How can I find a good virtual assistant?
Virtually, of course! The Internet is probably the best place to go in search of your very own Virtual Assistant.
How can I successfully screen a virtual assistant? There are several things you need to know before you start looking:
What exactly do I need help with?
What expertise does the Virtual Assistant need?
How much do I have available to spend?
How quickly do I need this project done?
How long will I need virtual assistance?
How often will I need my Virtual Assistant to work?
What hours should he or she be available?
What days of the week?
Is there any specific software he or she needs to have?
Is what I need accomplished so specific that I’ll need to incorporate some training time?
How will I pay him or her? Visa, MasterCard, Check, Paypal, wire transfer?
How do I want to communicate with my Virtual Assistant? Phone, e-mail, snail mail, or a combination?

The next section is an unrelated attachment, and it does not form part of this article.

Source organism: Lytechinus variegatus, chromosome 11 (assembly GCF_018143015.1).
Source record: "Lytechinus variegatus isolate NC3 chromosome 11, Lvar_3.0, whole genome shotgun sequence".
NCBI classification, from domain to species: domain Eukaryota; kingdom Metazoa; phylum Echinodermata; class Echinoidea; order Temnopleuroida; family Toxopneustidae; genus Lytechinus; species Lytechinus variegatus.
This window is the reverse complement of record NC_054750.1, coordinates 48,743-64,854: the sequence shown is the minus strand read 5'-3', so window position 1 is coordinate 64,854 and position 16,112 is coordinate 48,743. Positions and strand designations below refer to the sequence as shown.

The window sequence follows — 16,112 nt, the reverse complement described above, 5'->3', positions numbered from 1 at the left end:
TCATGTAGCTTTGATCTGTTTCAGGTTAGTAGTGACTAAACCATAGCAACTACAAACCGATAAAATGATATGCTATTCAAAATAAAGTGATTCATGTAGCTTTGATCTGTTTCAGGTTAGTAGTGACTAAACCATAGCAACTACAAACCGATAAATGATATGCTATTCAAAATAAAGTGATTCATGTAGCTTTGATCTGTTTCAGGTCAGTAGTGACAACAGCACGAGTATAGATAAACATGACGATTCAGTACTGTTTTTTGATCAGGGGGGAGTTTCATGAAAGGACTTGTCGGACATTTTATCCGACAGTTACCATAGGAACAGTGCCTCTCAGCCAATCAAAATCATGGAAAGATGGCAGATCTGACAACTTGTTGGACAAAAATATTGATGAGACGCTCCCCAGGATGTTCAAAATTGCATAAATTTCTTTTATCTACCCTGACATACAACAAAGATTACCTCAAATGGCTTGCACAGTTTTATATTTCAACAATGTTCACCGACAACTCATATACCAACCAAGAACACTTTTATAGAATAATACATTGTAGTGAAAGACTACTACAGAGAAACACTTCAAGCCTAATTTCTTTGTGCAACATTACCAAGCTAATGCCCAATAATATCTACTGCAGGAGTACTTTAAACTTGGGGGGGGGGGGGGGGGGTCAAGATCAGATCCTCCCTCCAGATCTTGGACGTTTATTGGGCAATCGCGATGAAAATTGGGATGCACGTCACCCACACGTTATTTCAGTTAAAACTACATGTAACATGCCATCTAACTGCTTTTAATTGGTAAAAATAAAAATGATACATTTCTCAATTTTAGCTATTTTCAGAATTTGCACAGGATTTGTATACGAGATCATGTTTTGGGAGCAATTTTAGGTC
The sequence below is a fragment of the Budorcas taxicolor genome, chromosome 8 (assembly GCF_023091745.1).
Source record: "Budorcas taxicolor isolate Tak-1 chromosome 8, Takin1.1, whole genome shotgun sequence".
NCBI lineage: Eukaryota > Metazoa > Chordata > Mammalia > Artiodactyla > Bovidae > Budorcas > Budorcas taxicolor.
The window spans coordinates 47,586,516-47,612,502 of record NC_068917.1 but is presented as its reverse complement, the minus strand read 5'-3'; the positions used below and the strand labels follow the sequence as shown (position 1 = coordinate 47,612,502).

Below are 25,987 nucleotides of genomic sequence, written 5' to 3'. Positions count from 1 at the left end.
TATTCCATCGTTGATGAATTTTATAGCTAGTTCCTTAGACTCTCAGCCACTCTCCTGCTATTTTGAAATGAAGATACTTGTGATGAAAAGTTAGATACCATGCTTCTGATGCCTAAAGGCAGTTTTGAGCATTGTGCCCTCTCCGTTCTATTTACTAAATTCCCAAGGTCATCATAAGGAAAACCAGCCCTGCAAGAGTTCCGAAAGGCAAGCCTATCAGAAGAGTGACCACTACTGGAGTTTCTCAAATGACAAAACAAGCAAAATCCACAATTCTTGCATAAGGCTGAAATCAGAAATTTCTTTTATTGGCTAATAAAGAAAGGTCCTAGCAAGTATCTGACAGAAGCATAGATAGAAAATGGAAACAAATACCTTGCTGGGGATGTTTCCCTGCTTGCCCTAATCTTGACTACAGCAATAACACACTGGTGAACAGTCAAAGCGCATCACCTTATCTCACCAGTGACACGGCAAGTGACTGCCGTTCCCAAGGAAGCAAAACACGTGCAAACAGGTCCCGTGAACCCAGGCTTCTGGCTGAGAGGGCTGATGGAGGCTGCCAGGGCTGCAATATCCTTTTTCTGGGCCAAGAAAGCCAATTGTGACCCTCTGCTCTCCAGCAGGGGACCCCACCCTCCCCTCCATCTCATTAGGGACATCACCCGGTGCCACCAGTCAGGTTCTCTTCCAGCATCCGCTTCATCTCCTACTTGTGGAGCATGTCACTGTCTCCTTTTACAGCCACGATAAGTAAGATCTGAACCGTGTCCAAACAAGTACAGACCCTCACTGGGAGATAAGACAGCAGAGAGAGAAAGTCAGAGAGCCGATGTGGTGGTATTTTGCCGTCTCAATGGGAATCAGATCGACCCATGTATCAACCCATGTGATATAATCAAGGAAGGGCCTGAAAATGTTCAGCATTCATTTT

Does my Virtual Assistant really need to be located in a particular time zone, country, part of the country, city?
Any other particular qualities you’d like your virtual assistant to have?
Just as you would screen someone who would apply to work in your office, you’ll still need to spend a little time screening your virtual assistant. You’ll need to tell him or her what you need and want, and what is and isn’t acceptable. You’ll also need to negotiate pricing and terms with the virtual.
How do I train my virtual assistant to do what I want?
Training a virtual assistant should be no different than training an in-person assistant. Use the latest technologies that everyone has access to in order to facilitate training. Communicate your needs via telephone, instant messenger, and by emailing documents for review.
How can I manage an assistant who is 100’s of miles away?
Well, do you mean manage or micro-manage? No successful business owner can afford to micro-manage. If you need to micro-manage, you should find someone to sit right next to you in your office. If you can refrain from micro-managing and allow your admin to think and do on her own, you’ll have no problems managing her from a distance.